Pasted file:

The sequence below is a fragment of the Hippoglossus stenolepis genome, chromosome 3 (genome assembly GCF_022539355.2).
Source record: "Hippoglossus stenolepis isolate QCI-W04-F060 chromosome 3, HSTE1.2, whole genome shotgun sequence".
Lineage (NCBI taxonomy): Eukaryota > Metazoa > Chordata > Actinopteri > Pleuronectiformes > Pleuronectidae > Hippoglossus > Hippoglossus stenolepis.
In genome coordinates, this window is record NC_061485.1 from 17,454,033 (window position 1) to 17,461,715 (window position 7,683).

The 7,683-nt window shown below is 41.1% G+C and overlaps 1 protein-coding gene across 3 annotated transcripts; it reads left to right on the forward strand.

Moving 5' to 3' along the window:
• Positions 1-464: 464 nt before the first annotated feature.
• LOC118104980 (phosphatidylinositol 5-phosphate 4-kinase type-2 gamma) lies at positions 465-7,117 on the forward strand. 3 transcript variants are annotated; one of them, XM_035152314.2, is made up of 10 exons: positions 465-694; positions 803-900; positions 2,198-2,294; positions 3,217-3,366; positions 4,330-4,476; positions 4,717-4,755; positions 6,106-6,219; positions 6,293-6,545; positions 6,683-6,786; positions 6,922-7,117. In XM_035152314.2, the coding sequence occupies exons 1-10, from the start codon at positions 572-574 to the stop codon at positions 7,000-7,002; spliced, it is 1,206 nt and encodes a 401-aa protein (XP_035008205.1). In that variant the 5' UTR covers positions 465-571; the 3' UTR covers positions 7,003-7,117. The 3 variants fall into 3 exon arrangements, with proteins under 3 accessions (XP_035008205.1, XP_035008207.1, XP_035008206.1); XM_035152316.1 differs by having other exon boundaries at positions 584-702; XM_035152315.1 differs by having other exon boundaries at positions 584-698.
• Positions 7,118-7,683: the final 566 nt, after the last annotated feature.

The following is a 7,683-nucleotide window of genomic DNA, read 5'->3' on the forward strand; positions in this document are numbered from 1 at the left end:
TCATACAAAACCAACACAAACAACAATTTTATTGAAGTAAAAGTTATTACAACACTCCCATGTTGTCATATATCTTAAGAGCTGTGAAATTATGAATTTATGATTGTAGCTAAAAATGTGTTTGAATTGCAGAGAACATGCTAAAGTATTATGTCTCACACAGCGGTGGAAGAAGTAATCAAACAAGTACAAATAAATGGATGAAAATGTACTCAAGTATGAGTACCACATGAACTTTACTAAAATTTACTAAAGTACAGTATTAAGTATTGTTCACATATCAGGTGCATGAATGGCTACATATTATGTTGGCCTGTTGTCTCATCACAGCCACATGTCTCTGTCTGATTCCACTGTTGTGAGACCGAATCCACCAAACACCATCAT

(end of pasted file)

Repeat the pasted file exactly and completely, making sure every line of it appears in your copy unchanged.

The sequence below is a fragment of the Hippoglossus stenolepis genome, chromosome 3 (genome assembly GCF_022539355.2).
Source record: "Hippoglossus stenolepis isolate QCI-W04-F060 chromosome 3, HSTE1.2, whole genome shotgun sequence".
Lineage (NCBI taxonomy): Eukaryota > Metazoa > Chordata > Actinopteri > Pleuronectiformes > Pleuronectidae > Hippoglossus > Hippoglossus stenolepis.
In genome coordinates, this window is record NC_061485.1 from 17,454,033 (window position 1) to 17,461,715 (window position 7,683).

The 7,683-nt window shown below is 41.1% G+C and overlaps 1 protein-coding gene across 3 annotated transcripts; it reads left to right on the forward strand.

Moving 5' to 3' along the window:
• Positions 1-464: 464 nt before the first annotated feature.
• LOC118104980 (phosphatidylinositol 5-phosphate 4-kinase type-2 gamma) lies at positions 465-7,117 on the forward strand. 3 transcript variants are annotated; one of them, XM_035152314.2, is made up of 10 exons: positions 465-694; positions 803-900; positions 2,198-2,294; positions 3,217-3,366; positions 4,330-4,476; positions 4,717-4,755; positions 6,106-6,219; positions 6,293-6,545; positions 6,683-6,786; positions 6,922-7,117. In XM_035152314.2, the coding sequence occupies exons 1-10, from the start codon at positions 572-574 to the stop codon at positions 7,000-7,002; spliced, it is 1,206 nt and encodes a 401-aa protein (XP_035008205.1). In that variant the 5' UTR covers positions 465-571; the 3' UTR covers positions 7,003-7,117. The 3 variants fall into 3 exon arrangements, with proteins under 3 accessions (XP_035008205.1, XP_035008207.1, XP_035008206.1); XM_035152316.1 differs by having other exon boundaries at positions 584-702; XM_035152315.1 differs by having other exon boundaries at positions 584-698.
• Positions 7,118-7,683: the final 566 nt, after the last annotated feature.

The following is a 7,683-nucleotide window of genomic DNA, read 5'->3' on the forward strand; positions in this document are numbered from 1 at the left end:
TCATACAAAACCAACACAAACAACAATTTTATTGAAGTAAAAGTTATTACAACACTCCCATGTTGTCATATATCTTAAGAGCTGTGAAATTATGAATTTATGATTGTAGCTAAAAATGTGTTTGAATTGCAGAGAACATGCTAAAGTATTATGTCTCACACAGCGGTGGAAGAAGTAATCAAACAAGTACAAATAAATGGATGAAAATGTACTCAAGTATGAGTACCACATGAACTTTACTAAAATTTACTAAAGTACAGTATTAAGTATTGTTCACATATCAGGTGCATGAATGGCTACATATTATGTTGGCCTGTTGTCTCATCACAGCCACATGTCTCTGTCTGATTCCACTGTTGTGAGACCGAATCCACCAAACACCATCAT